Jan. 21 – 26: From Trains to Boats, Mountains to Sea (first week in Mexico)

First Mexican breakfastWe slipped easily across the border at Nogales, Arizona, with only paperwork delaying us, and tested a roadside restaurant for our first Mexican breakfast.

colonial carving

We spent our first night at a somewhat seedy Leo’s Inn along the Pacific coast at Guaymas, Sonora, but were reminded of Mexico’s colonial history in an old hotel restaurant where we enjoyed our first Mexican fish dinner.

We headed inland the next day to El Fuerte, Sinaloa, a beautiful colonial town, and the launching pad for our train trip.There we discovered a gem of a hotel, Rio Vista, an ecotourist’s dream overlooking the river.

Deb at Rio Vista

It was filled with paintings of birds, Indigenous, colonial and revolutionary figures and collectibles. The owner and self-taught naturalist, Eleazar Gamez, gave us a tour regaling us with stories of Indigenous cosmovisions, his conversations with his plants, and colourful shamanic visitors

(See hotel images below by clicking on FS in lower right corner for Full Screen, then click to move to next image or let it run automatically.)

Jan. 21-27 From Trains to Boats, Mountains to Sea


The next two days took us on a winding train trail into the mountains and through the La Barranca de Cobre, or Copper Canyon, deeper at points than the Grand Canyon. It may not be as vast but offers a more intimate view from El Chepe train, an ever-winding narrow gauge engineering marvel, which passes through 86 tunnels and over 37 bridges on the 8-hour trip to Creel, Chihuahua. Passionate (and crazy) photographers that we are, we hung out in the space between cars where we could try to capture the volcanic-formed ridges and deep valleys. Armed with his 200mm lens, John followed the train in and out of tunnels.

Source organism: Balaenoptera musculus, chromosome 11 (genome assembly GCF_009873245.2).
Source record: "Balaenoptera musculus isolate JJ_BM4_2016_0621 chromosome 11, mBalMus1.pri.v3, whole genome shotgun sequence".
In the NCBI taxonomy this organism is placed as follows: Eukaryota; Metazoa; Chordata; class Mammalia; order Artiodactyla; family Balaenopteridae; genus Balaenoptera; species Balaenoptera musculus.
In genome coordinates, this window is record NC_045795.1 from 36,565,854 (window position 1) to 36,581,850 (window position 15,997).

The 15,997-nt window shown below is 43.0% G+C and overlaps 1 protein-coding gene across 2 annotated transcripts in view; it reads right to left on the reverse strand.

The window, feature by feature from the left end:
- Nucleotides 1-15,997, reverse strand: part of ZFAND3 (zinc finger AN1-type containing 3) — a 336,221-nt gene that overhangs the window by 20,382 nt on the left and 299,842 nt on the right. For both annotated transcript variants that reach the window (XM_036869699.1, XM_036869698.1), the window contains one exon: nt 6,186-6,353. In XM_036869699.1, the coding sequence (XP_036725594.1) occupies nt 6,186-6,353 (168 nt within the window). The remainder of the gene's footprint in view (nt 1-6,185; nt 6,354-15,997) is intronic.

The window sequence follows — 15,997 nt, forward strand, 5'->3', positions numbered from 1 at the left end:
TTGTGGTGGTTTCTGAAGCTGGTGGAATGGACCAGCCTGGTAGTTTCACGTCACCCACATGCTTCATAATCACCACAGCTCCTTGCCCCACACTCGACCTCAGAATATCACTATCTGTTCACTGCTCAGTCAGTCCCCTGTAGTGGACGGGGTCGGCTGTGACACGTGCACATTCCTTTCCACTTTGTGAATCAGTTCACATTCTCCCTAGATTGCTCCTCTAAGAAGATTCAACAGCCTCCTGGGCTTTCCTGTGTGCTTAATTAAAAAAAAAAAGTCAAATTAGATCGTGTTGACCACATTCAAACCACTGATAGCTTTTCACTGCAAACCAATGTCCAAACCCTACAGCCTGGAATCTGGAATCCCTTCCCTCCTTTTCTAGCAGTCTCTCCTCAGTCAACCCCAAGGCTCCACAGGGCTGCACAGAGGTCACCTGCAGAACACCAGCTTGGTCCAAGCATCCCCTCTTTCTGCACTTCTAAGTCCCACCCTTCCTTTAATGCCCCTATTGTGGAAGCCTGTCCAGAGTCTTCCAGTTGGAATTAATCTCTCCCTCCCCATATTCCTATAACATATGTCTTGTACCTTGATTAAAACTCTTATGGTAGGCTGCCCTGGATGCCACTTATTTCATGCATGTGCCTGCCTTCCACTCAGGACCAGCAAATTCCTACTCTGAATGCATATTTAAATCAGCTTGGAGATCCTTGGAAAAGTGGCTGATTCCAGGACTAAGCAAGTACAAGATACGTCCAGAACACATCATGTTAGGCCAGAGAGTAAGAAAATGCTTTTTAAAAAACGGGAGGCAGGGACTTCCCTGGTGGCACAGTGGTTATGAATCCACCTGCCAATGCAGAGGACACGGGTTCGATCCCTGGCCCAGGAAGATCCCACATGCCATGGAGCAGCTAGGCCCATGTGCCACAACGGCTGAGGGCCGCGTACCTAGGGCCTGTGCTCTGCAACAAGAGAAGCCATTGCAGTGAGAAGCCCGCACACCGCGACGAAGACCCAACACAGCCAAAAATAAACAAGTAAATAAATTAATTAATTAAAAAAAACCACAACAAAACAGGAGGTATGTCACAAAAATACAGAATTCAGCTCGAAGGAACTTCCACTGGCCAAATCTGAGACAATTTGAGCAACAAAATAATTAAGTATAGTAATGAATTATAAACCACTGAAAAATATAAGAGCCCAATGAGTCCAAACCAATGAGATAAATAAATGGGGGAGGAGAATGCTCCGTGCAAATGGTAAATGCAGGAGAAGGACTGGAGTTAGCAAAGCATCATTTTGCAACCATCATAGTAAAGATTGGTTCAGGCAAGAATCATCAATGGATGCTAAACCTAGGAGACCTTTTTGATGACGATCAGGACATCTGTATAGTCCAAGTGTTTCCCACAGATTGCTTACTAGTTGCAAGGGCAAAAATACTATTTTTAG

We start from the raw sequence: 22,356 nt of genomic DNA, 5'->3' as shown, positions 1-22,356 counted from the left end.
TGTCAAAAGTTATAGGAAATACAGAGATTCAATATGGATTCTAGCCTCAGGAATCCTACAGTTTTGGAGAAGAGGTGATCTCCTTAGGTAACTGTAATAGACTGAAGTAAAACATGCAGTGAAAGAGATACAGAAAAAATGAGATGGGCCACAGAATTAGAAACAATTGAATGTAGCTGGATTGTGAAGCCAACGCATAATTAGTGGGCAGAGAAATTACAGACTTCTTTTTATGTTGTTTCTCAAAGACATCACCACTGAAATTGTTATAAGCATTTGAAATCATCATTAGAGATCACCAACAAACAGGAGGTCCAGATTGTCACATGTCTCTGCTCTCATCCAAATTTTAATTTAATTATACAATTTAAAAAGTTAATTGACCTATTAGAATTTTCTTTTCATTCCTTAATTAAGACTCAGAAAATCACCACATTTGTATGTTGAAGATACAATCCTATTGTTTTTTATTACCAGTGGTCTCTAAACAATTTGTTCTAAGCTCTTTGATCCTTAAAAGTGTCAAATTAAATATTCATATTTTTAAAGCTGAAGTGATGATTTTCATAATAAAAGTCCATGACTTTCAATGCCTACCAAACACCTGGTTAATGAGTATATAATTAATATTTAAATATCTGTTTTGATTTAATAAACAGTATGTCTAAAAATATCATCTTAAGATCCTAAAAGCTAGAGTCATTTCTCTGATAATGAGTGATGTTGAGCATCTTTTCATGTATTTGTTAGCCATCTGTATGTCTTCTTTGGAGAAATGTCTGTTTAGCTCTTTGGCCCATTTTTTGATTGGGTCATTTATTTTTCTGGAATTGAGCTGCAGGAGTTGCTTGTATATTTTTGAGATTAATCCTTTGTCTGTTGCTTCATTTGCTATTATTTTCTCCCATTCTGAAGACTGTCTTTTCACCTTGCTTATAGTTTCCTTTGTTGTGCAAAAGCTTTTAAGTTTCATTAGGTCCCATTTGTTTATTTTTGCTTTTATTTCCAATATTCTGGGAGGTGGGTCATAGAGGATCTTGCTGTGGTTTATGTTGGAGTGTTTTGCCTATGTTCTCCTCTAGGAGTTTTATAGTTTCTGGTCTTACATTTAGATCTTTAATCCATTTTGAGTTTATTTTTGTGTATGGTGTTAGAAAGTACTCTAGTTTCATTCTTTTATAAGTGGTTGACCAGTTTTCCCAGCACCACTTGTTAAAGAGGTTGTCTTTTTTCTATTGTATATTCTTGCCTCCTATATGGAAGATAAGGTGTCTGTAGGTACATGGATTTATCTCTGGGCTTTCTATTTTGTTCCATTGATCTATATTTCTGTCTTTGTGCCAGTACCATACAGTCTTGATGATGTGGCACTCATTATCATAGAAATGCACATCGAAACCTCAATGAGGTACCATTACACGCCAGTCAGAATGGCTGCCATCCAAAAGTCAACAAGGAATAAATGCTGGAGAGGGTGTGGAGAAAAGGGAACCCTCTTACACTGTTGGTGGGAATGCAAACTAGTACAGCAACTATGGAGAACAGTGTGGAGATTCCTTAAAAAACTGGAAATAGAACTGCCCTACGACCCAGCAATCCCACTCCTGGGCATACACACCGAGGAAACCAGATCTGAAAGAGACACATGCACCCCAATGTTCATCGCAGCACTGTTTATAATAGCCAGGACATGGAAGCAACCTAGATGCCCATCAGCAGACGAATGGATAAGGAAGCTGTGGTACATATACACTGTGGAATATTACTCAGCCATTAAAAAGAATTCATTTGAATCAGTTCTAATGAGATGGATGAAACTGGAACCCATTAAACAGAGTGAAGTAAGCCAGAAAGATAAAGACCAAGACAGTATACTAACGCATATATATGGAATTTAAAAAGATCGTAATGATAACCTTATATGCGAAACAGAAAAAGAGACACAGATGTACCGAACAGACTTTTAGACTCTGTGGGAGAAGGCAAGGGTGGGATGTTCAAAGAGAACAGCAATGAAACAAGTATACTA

(See images below by clicking on FS in lower right corner for Full Screen, then click on each image for slide show or let it run automatically.)

Chepe train through Copper Canyon


Before taking the train back to El Fuerte the next day, we took a tour of the surrounding valley, home of the Rarámuri peoples, visiting a family living in a cave house, an old Jesuit mission, regional school, and amazing volcanic rock formations.

Our next adventure moved us from mountainous earth to tumultuous sea. This time our launching pad was the charming seaside town of Tolopobampo, Sinaloa. We devoured a big fish dinner on the beach with the backdrop of a fiery sunset.

Topolobampo beach sellers

Topolobampo sunset







Then we happened upon a pedestrian Sunday night on the malecón (boardwalk), complete with tailgate parties and communal exercise machines (a model for Toronto’s waterfront…?)

Exercise machines in Tolopobampo (1 of 1)  John on exercise machines in Tolopobampo (1 of 1)


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